Here are my analytics for the first six months of 2017:
As you can see from this screenshot, most of the visitors to my photography galleries come from Organic Search, i.e. people using search terms which lead them to my site, either from the default search engine results, or from specific image searches.
About 1% of these are searching for my name, or variations of my name, company name and the words “photo” or “images”. Another larger chunk are labelled by Google Analytics as “not provided” because the search strings are encrypted by Google. But, here’s the thing: I don’t care. I don’t mind as long as they end up on my website and spend some time there looking around and hopefully licensing something!
I’m pleased to report that in my niche market of equestrian photography the techniques I describe here result in my individual images appearing at or near the top of Google image searches. This means that if a commercial client wants an image of one of their sponsored horses or riders and Googles their name then there is a good chance that some of the images they see will be mine. Of course, that doesn’t guarantee a sale but if I provide a quality product then it often does. Likewise if a publication anywhere in the World is looking for a specific horse and rider combination in action and search for it, I am often on their list of results.
So how do we go about doing this?
On-page factors for improving image SEO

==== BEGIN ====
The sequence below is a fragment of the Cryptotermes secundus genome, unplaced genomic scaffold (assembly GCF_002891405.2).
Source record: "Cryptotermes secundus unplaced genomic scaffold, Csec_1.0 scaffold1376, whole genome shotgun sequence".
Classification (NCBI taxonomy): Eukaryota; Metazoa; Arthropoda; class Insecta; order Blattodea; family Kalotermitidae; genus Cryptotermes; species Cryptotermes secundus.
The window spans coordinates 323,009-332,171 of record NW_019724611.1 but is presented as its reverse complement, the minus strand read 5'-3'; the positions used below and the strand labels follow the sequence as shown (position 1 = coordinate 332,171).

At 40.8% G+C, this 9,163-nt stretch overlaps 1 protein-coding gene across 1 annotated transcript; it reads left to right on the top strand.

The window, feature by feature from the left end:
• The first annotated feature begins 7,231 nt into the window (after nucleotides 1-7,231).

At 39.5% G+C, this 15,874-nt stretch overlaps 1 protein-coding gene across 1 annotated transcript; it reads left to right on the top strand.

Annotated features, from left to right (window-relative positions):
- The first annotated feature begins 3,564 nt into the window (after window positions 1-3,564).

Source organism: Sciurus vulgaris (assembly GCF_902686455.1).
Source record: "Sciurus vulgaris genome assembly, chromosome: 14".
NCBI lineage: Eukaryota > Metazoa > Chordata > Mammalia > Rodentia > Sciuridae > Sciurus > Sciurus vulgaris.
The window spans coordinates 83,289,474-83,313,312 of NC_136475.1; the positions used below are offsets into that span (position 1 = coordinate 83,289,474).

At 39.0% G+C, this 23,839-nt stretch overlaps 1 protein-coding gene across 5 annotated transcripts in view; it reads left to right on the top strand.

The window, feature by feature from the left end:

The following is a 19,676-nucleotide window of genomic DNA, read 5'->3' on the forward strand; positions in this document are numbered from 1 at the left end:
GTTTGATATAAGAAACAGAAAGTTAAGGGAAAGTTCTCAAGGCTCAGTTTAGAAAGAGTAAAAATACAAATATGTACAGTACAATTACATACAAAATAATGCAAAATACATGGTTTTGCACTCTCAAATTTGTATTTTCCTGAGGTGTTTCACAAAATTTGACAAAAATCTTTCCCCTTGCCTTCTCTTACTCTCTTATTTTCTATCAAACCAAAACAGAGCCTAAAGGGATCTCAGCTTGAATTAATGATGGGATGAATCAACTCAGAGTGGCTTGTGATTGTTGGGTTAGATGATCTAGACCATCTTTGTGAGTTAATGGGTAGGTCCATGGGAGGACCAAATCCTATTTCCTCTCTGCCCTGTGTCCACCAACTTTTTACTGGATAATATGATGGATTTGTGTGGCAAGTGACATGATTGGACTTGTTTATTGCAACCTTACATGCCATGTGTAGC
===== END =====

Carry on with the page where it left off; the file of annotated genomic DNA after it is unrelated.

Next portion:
This post isn’t about on-page SEO (phew!). There are thousands of articles, e-books, and YouTube videos about on-page SEO and you probably have a pretty good idea what you are doing about yours.
In a nutshell, make sure you have considered the following, before we move on to improving your SEO for images:
- Sensible page URLs and site structure (e.g. my-shop.com/food/breakfast-cereals/muesli)
- Keywords and Business name
- Page Title (up to 60 characters) – this is the bit the metadata does for us later on
- Website Meta Description (up to 160 characters) – forget Meta Keywords! This is also done automatically by the metadata in the last section
- Headings and sub-headings: H1, H2, H3 tags
- Elsewhere in page content but not excessive – This is also done automatically by the metadata in the last section
- Site Speed – more on improving your site speed in a separate post, coming soon
- Mobile browsing friendliness
- Original content
- Inclusion of images and other media
- XML sitemap (and no crawl errors!)
- Internal and external links
There are also a couple of on-page factors which are particularly important for graphics:
- filenames – make sure you filename describes the graphic e.g. border-collie-dog.jpg rather than DSC1234.jpg
- alt tags – make sure your graphics include an alt tag which help to describe the image. In your HTML your image tag should be something like